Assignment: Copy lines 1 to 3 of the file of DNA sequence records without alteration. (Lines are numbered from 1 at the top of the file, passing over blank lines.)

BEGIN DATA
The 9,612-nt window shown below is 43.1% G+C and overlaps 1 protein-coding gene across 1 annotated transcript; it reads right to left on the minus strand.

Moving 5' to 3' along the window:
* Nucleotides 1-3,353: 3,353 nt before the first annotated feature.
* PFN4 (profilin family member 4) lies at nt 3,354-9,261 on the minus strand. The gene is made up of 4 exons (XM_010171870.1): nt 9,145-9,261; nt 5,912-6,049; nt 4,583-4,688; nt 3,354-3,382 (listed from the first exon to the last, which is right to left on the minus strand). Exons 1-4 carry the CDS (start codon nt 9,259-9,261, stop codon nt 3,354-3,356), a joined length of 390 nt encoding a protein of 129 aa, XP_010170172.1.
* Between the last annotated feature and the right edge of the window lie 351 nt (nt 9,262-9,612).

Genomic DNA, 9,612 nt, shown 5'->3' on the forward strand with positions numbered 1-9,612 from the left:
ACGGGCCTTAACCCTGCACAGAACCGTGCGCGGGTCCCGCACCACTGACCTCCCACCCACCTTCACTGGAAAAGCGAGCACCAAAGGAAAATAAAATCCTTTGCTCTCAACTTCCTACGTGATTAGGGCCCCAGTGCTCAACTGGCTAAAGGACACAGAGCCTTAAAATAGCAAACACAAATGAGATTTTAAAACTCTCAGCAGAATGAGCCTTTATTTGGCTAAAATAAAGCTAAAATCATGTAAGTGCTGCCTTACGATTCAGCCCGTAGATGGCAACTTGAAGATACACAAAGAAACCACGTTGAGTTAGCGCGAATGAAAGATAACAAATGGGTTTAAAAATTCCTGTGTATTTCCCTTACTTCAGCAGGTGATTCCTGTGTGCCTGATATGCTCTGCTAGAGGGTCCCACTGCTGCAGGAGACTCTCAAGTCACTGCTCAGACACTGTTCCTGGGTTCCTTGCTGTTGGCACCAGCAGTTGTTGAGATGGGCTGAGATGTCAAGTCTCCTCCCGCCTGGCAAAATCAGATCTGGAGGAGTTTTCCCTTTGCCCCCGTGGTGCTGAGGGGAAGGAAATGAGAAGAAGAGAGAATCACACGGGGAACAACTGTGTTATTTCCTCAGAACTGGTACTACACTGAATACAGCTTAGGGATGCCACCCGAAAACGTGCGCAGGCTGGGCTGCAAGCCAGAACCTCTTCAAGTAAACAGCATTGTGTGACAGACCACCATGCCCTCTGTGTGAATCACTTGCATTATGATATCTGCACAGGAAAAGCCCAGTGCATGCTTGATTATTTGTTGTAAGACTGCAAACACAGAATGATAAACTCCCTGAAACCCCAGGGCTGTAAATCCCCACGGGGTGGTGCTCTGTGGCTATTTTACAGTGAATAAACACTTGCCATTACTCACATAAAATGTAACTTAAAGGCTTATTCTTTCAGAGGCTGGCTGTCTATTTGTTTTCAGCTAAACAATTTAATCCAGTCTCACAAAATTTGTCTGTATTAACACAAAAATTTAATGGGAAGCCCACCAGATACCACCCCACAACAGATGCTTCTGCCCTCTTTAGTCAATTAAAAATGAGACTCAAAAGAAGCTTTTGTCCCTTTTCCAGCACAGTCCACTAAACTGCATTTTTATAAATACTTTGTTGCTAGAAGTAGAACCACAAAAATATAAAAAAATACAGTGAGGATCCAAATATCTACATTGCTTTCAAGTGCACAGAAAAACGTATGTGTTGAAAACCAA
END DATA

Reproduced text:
The 9,612-nt window shown below is 43.1% G+C and overlaps 1 protein-coding gene across 1 annotated transcript; it reads right to left on the minus strand.

Moving 5' to 3' along the window:
* Nucleotides 1-3,353: 3,353 nt before the first annotated feature.